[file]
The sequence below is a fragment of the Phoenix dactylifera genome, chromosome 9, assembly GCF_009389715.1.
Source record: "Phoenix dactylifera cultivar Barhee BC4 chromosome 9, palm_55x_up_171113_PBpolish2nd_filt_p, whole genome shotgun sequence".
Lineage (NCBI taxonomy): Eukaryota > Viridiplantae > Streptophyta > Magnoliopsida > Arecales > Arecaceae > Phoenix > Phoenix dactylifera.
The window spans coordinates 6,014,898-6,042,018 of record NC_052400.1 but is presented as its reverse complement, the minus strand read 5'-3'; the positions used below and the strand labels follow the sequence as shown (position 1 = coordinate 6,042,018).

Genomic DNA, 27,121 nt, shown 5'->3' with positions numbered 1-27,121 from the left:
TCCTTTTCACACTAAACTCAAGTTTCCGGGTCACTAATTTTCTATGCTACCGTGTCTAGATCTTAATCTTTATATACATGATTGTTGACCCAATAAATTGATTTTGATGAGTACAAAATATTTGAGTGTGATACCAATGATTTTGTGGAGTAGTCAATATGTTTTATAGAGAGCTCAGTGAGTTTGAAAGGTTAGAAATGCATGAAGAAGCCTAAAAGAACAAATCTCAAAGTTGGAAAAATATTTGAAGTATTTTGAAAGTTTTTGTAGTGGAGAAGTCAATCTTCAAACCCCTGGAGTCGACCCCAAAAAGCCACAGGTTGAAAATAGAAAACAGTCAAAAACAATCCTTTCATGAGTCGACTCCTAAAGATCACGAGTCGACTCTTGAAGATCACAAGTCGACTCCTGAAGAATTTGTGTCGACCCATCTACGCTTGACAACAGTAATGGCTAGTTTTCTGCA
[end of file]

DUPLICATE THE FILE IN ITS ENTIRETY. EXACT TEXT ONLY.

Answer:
The sequence below is a fragment of the Phoenix dactylifera genome, chromosome 9, assembly GCF_009389715.1.
Source record: "Phoenix dactylifera cultivar Barhee BC4 chromosome 9, palm_55x_up_171113_PBpolish2nd_filt_p, whole genome shotgun sequence".
Lineage (NCBI taxonomy): Eukaryota > Viridiplantae > Streptophyta > Magnoliopsida > Arecales > Arecaceae > Phoenix > Phoenix dactylifera.
The window spans coordinates 6,014,898-6,042,018 of record NC_052400.1 but is presented as its reverse complement, the minus strand read 5'-3'; the positions used below and the strand labels follow the sequence as shown (position 1 = coordinate 6,042,018).

Genomic DNA, 27,121 nt, shown 5'->3' with positions numbered 1-27,121 from the left:
TCCTTTTCACACTAAACTCAAGTTTCCGGGTCACTAATTTTCTATGCTACCGTGTCTAGATCTTAATCTTTATATACATGATTGTTGACCCAATAAATTGATTTTGATGAGTACAAAATATTTGAGTGTGATACCAATGATTTTGTGGAGTAGTCAATATGTTTTATAGAGAGCTCAGTGAGTTTGAAAGGTTAGAAATGCATGAAGAAGCCTAAAAGAACAAATCTCAAAGTTGGAAAAATATTTGAAGTATTTTGAAAGTTTTTGTAGTGGAGAAGTCAATCTTCAAACCCCTGGAGTCGACCCCAAAAAGCCACAGGTTGAAAATAGAAAACAGTCAAAAACAATCCTTTCATGAGTCGACTCCTAAAGATCACGAGTCGACTCTTGAAGATCACAAGTCGACTCCTGAAGAATTTGTGTCGACCCATCTACGCTTGACAACAGTAATGGCTAGTTTTCTGCA